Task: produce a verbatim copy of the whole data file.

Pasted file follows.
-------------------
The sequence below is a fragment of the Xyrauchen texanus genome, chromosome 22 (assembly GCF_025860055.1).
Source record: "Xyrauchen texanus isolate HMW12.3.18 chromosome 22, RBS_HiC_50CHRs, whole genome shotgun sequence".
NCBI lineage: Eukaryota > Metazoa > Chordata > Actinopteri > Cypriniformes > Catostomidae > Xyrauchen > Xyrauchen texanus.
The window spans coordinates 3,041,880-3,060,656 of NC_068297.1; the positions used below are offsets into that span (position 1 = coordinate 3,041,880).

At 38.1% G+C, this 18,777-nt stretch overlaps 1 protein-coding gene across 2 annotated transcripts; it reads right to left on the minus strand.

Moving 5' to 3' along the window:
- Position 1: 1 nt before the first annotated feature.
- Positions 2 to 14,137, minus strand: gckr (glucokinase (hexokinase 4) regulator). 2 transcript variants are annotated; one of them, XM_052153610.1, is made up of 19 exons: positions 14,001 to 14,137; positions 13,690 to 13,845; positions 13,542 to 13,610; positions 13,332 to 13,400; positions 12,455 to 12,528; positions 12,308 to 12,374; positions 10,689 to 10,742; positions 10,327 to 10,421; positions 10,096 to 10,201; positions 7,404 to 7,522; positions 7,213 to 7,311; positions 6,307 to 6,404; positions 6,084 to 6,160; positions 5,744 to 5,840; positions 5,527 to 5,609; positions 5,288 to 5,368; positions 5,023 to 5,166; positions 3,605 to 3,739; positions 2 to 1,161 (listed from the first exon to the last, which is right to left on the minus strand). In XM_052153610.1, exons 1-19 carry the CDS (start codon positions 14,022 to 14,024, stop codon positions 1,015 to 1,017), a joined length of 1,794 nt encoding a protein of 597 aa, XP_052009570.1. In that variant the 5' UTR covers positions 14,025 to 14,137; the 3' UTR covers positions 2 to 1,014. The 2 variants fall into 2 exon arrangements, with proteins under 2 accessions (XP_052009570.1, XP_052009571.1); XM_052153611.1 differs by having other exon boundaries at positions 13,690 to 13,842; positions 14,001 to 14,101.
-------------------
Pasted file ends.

The sequence below is a fragment of the Xyrauchen texanus genome, chromosome 22 (assembly GCF_025860055.1).
Source record: "Xyrauchen texanus isolate HMW12.3.18 chromosome 22, RBS_HiC_50CHRs, whole genome shotgun sequence".
NCBI lineage: Eukaryota > Metazoa > Chordata > Actinopteri > Cypriniformes > Catostomidae > Xyrauchen > Xyrauchen texanus.
The window spans coordinates 3,041,880-3,060,656 of NC_068297.1; the positions used below are offsets into that span (position 1 = coordinate 3,041,880).

At 38.1% G+C, this 18,777-nt stretch overlaps 1 protein-coding gene across 2 annotated transcripts; it reads right to left on the minus strand.

Moving 5' to 3' along the window:
- Position 1: 1 nt before the first annotated feature.
- Positions 2 to 14,137, minus strand: gckr (glucokinase (hexokinase 4) regulator). 2 transcript variants are annotated; one of them, XM_052153610.1, is made up of 19 exons: positions 14,001 to 14,137; positions 13,690 to 13,845; positions 13,542 to 13,610; positions 13,332 to 13,400; positions 12,455 to 12,528; positions 12,308 to 12,374; positions 10,689 to 10,742; positions 10,327 to 10,421; positions 10,096 to 10,201; positions 7,404 to 7,522; positions 7,213 to 7,311; positions 6,307 to 6,404; positions 6,084 to 6,160; positions 5,744 to 5,840; positions 5,527 to 5,609; positions 5,288 to 5,368; positions 5,023 to 5,166; positions 3,605 to 3,739; positions 2 to 1,161 (listed from the first exon to the last, which is right to left on the minus strand). In XM_052153610.1, exons 1-19 carry the CDS (start codon positions 14,022 to 14,024, stop codon positions 1,015 to 1,017), a joined length of 1,794 nt encoding a protein of 597 aa, XP_052009570.1. In that variant the 5' UTR covers positions 14,025 to 14,137; the 3' UTR covers positions 2 to 1,014. The 2 variants fall into 2 exon arrangements, with proteins under 2 accessions (XP_052009570.1, XP_052009571.1); XM_052153611.1 differs by having other exon boundaries at positions 13,690 to 13,842; positions 14,001 to 14,101.